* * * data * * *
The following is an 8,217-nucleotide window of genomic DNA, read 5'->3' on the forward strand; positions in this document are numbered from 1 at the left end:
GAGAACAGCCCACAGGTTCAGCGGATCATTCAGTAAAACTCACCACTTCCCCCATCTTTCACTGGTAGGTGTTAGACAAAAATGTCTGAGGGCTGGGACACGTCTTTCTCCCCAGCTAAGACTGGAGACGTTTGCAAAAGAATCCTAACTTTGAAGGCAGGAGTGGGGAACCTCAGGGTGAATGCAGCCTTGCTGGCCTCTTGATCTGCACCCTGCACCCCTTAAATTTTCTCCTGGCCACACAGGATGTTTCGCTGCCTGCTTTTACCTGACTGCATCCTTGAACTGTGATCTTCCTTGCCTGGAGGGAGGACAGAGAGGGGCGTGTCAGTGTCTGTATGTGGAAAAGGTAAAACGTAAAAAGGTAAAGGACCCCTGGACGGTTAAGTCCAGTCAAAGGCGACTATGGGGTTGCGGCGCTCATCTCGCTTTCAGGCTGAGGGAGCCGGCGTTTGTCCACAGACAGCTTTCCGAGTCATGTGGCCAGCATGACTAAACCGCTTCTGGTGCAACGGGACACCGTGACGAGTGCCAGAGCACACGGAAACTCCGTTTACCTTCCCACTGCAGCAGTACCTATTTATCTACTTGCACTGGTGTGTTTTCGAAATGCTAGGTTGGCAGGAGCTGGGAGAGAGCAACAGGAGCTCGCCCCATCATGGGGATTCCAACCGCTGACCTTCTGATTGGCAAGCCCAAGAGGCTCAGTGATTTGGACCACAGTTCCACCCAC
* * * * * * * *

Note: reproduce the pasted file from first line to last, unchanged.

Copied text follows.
The following is an 8,217-nucleotide window of genomic DNA, read 5'->3' on the forward strand; positions in this document are numbered from 1 at the left end:
GAGAACAGCCCACAGGTTCAGCGGATCATTCAGTAAAACTCACCACTTCCCCCATCTTTCACTGGTAGGTGTTAGACAAAAATGTCTGAGGGCTGGGACACGTCTTTCTCCCCAGCTAAGACTGGAGACGTTTGCAAAAGAATCCTAACTTTGAAGGCAGGAGTGGGGAACCTCAGGGTGAATGCAGCCTTGCTGGCCTCTTGATCTGCACCCTGCACCCCTTAAATTTTCTCCTGGCCACACAGGATGTTTCGCTGCCTGCTTTTACCTGACTGCATCCTTGAACTGTGATCTTCCTTGCCTGGAGGGAGGACAGAGAGGGGCGTGTCAGTGTCTGTATGTGGAAAAGGTAAAACGTAAAAAGGTAAAGGACCCCTGGACGGTTAAGTCCAGTCAAAGGCGACTATGGGGTTGCGGCGCTCATCTCGCTTTCAGGCTGAGGGAGCCGGCGTTTGTCCACAGACAGCTTTCCGAGTCATGTGGCCAGCATGACTAAACCGCTTCTGGTGCAACGGGACACCGTGACGAGTGCCAGAGCACACGGAAACTCCGTTTACCTTCCCACTGCAGCAGTACCTATTTATCTACTTGCACTGGTGTGTTTTCGAAATGCTAGGTTGGCAGGAGCTGGGAGAGAGCAACAGGAGCTCGCCCCATCATGGGGATTCCAACCGCTGACCTTCTGATTGGCAAGCCCAAGAGGCTCAGTGATTTGGACCACAGTTCCACCCAC